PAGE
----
As you all know from my previous blogs Elizabeth has been getting visits up until recently twice a day from the Home Treatment Team who come and give her the Clozapine. Elizabeth has been calm about the whole situation and has complied with the drug and retitration as she was left to go down to nothing. The main concern of this team is about her taking the drug now but when she first came back from the care home it was a very different story. The taking of this drug needs careful monitoring which I understand as Clozapine is a serious drug and one which Elizabeth did not want to go on in the first place – in fact she signed an Advanced Declaration to this effect but no one cared to listen. This was not worth the paper it was written on. Social services previously got involved in trying to push the drug Clozapine when she was on Quetiapine and I was most surprised as they are not medically qualified. Yes, she was having a bad reaction to the previous drug and kept being admitted into hospital going back now three years or so, however there is not even a proper national testing programme available in the UK and I believe this is the answer as some people cannot metabolize the drugs (Elizabeth is treatment resistant) and this in turn could save a lot of money to the NHS. I read a heartbreaking account of a young man denied cancer drugs that cost c£2000 week yet much money is being spent on private sector care miles from home when local care fails about this could be associated with the fact that in lots of cases drugs do not work and can cause adverse reactions in people like Elizabeth who are unable to metabolize them. Clozapine is an expensive drug as the “treatment” requires close monitoring but not on this scale now like they wish to reintroduce. When other people want care and attention this is being deprived yet Elizabeth is being watched like a hawk despite the fact she is doing so well in terms of how she is getting on with everyone at home and her behaviour. However I do not put this down to the Clozapine at all – she was clearly unhappy in the past. I do not think it is right or fair -she is not a child but a 27 year old adult and I as a mother treat her as an adult. She is encouraged to do her chores such as ironing etc. and she readily agrees to this. There has been no clashing between us whatsoever and that applies to the rest of the family and I believe this is because she has settled back into home and family and is happy now.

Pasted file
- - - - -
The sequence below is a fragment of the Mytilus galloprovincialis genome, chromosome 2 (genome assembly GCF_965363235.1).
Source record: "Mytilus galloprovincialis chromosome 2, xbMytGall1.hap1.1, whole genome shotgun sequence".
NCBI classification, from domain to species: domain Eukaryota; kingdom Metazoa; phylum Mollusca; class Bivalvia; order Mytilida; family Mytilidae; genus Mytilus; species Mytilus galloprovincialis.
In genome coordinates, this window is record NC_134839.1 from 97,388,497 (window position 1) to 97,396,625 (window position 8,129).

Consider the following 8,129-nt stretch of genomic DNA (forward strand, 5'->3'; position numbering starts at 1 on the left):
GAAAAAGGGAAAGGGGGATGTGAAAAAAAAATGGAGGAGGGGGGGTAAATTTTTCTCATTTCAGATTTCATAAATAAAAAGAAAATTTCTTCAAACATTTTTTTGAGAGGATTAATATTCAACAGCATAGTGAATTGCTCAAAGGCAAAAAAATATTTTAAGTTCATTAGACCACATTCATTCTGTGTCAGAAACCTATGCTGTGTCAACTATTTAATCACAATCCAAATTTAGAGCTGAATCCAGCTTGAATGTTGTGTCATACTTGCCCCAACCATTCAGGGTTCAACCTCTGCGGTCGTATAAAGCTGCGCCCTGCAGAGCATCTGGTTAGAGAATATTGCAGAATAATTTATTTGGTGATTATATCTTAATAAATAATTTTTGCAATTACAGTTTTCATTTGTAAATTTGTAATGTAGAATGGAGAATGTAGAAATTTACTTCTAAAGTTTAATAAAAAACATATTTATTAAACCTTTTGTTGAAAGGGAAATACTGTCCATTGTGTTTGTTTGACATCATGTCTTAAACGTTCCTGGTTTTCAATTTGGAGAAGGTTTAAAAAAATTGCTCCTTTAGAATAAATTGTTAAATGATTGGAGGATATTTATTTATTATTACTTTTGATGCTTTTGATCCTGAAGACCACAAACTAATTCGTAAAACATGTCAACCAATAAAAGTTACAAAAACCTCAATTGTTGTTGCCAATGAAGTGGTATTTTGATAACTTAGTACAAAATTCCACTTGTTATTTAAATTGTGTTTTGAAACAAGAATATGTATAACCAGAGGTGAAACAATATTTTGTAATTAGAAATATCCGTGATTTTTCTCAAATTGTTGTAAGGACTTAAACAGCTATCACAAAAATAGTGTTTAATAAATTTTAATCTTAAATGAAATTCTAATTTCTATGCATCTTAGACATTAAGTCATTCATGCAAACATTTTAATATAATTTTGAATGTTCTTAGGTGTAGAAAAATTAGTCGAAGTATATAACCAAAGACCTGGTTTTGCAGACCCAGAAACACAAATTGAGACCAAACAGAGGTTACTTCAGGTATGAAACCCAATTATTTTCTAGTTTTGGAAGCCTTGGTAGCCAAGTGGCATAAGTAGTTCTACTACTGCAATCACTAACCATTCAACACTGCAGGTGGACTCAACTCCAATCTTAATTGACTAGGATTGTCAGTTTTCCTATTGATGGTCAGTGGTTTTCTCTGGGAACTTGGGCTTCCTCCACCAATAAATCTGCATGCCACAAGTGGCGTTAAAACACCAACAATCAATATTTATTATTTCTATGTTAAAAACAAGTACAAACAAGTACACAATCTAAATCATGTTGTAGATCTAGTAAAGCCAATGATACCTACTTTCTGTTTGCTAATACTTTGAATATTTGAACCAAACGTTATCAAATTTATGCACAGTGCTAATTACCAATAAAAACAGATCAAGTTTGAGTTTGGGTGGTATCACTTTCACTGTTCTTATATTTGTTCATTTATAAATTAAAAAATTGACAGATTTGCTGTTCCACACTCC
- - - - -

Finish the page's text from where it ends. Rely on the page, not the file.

Tonight we have had a visit from two new members of the Home Treatment Team and a friend was looking after Elizabeth when I arrived home from work. The friend told me that they wanted to resume the two visits which were highly restrictive and I know it is not just a way of monitoring the drugs but to report back to social services but none of us can understand such measures when there are no problems. They sometimes used to arrive at my house at 12.00 pm and then again at 6 pm, meaning Elizabeth could not have a life as no set time could ever be guaranteed and we could not go out anywhere. Suddenly after 2 months despite the fact they could see she has been complying with the drugs and they started to leave the drugs in order that we as a family could ensure she took them in the mornings, leaving just one visit a day in the evening by them. We just cannot understand why all of a sudden they want to reintroduce this same restrictive regime of twice a day visits. Elizabeth is not happy with this at all and neither are we and we declined to give the drugs back as after all it had been previously agreed to leave them. All they should be concerned with is that she is taking them properly which she is and we are having no trouble with her at all. It is not nice for Elizabeth that a team should wish to destroy the time she has to go out with various friends during the day. It is not fair on her. Yesterday it took time to get through to the Home Treatment team and I asked if they could call later but no one got the message they came early and luckily Elizabeth was just approaching the house with a friend who was kindly looking after her that day who recognised the team outside my house. So messages are not read.